Doug Berry, Cleveland/Bradley County Chamber of Commerce vice president for Economic Development, addressed a flier distributed in neighborhoods south of the old Whirlpool Plant in downtown Cleveland that warned homeowners of the impending loss of their property rights.
The flier, distributed as an informational handout, stated 300 homes in the area around 18th Street S.E., between King Edward Avenue S.E. and Wildwood Avenue S.E. are targeted for demolition and redevelopment. Berry showed the MainStreet organization an aerial view of the neighborhoods.
“The first thing I would say is nothing is fixed. The city of Cleveland has not issued a directive to the housing authority to establish a redevelopment plan for a specific area, which is the first legal step. We will not be taking 300 homes. We will not be bulldozing them and that was never the intent — ever,” Berry said. “I will tell you where that number came from because I’m the one that [originated the] 300 ‘lot’ number.”
When talks first began with Whirlpool about replacing its century-old manufacturing facilities, the company wanted to remain in the downtown area where there is historical linkage. It is a big issue for a company to break that attachment.
“When we first sat down with Whirlpool, they told us they needed to develop modern manufacturing facilities, that the inefficiencies of these historic plants were so great it was having a bottom-line effect on the company,” Berry said. “They told us they would prefer to do a rebuild in the area of their existing plant. Their first request of me, as a representative of this community, was to provide them a redevelopment option for them to put two half-million square foot buildings in this corridor.”
Such a redevelopment project has never before been undertaken in Cleveland and ultimately, it would require the use of eminent domain. Berry expressed his concern to the company, but he agreed to analyze what it would take to put a million square feet in the neighborhood. In order to do that, it would require buying all of the property between Plant No. 3 and Ocoee Street, all the way to Plant No. 2.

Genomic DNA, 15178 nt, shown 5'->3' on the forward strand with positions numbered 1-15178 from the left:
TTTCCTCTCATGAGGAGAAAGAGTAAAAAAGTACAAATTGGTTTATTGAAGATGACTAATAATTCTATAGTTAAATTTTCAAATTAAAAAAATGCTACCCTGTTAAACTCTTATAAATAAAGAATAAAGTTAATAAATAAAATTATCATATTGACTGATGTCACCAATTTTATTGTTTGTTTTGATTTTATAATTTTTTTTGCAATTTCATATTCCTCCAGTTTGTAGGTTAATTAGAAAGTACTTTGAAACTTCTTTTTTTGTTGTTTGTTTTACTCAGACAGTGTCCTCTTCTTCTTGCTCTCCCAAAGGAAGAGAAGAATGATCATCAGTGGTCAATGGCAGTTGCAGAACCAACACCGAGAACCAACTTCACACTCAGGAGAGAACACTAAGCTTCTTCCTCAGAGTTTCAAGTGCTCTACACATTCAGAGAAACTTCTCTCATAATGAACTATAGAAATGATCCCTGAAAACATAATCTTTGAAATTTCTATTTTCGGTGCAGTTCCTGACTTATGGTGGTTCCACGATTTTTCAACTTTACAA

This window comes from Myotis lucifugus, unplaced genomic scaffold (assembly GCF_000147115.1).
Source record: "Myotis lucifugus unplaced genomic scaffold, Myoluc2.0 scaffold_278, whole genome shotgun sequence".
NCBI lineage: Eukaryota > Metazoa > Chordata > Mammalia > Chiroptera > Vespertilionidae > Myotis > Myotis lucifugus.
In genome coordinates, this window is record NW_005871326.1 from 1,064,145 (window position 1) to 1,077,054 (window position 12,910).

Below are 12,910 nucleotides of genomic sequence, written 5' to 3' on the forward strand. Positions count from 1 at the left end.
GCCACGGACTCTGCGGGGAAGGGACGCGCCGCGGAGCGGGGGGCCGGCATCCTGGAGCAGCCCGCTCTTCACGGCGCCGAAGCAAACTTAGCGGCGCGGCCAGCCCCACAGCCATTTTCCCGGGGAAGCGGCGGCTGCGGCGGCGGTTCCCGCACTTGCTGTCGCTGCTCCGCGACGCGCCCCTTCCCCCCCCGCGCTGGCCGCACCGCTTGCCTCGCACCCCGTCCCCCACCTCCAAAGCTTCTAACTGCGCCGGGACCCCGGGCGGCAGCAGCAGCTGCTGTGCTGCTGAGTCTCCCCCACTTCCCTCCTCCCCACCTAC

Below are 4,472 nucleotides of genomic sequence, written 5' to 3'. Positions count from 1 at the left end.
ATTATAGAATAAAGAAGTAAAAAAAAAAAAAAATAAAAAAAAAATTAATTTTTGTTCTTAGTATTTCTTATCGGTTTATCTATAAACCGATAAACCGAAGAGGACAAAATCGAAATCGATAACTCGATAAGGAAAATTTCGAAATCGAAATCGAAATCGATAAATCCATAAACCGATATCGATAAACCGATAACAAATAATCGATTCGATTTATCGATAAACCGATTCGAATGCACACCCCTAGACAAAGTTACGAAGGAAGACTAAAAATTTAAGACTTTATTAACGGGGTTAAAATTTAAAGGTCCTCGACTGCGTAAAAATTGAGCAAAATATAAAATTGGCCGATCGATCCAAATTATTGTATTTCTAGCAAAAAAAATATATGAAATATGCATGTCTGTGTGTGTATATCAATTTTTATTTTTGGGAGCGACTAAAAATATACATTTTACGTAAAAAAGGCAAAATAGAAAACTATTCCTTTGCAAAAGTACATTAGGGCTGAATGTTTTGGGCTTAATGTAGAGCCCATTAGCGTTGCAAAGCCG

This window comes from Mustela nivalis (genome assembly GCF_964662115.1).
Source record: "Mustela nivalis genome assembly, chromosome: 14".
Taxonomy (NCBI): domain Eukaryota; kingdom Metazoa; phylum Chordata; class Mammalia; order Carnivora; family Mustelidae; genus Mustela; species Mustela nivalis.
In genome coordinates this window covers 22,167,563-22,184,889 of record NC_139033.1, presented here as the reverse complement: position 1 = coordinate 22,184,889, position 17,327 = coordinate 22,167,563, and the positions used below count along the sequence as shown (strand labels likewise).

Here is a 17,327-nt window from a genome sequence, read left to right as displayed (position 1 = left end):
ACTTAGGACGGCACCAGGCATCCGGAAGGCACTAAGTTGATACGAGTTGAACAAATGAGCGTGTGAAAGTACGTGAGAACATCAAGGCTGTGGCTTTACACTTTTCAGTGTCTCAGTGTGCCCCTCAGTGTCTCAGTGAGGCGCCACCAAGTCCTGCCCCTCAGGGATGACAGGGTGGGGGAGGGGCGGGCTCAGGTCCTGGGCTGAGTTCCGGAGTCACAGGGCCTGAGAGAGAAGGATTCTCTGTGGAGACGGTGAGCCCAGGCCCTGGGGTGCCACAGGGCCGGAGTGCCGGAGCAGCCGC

“That’s 300 lots. That’s where the 300 number came from,” Berry said. “I then sat down with the company and explained that I did not think this was a viable option because this community has not been through the process and has no history of ever having used eminent domain as part of its economic development program.
“When you hear about the 300 homes that are going to be taken and bulldozed, that number actually has basis, but it’s not fact in the conclusion of those statements.” He said some use might be found for the Hardwick Stove Plant (Whirlpool Plant No. 2) which is directly across from the Woolen Mill. That would be a tremendous project to anchor a voluntary redevelopment strategy. Plant No. 3 might have interim uses but it will be a demolition job. It will be a brownfield or a new vacant site for development. He expects the buildings that make up Plant No. 1 are worn out after 100 years of continuous manufacturing.
“What do we need to do to successfully redevelop this with manufacturing or distribution or job centers? I can’t lie to people. We will have to assemble some larger tracts from these core parcels, predominantly because of the way companies develop sites now,” he said. “It would be false of me to say we can redevelop there without acquiring some homes or commercial businesses. That’s a given if we want to replace these manufacturing jobs with more manufacturing jobs.”
How that is done is up to the community.
“I am not advocating anything but what the leadership in the community wants to do. I will advise honestly about it and will advise them that those are some tough decisions we have to be prepared to talk through and work through with the neighborhood.”
He said there will be some demolition of the old plant, which could be an opportunity for utilizing the creek and property prone to flooding for passive recreation, maybe a large regional stormwater detention pond that would be an amenity to an urban park.
“That’s the kind of discussion we need you to participate in as merchants. I would suggest that redevelopment has to come across Inman Street and pick up the area (around Five Points) that is already redeveloping and make sure we create linkages so there is a flow and ties so it’s all working together to the benefit of you as members of MainStreet.”
Berry said public involvement is critical to set the tone for the city and accelerate broader economic growth in the tourism arena as well as other commercial enterprises.
He said gateways and inner cities are important because they are the definitions of who and what a community is to the outside world.
“If it looks ignored or rundown, then that’s the impression they have of the community as a whole,” he said. “We have to be careful at times on how we route people into Cleveland so people who are from out of town do get the right impression. You can have many different impressions as a newcomer to this area depending on which direction you drive into town from.
“We need to find a balance point for all of that. I’ve suggested they look at Inman Street all the way to APD 40 and all the way back to Keith Street as being part of any redevelopment.”
Berry said the timeframe for redeveloping the Whirlpool site depends on the will of the people. If it is a local project, it could begin soon. If it is done as a brownfield redevelopment site, then it could take 10 years.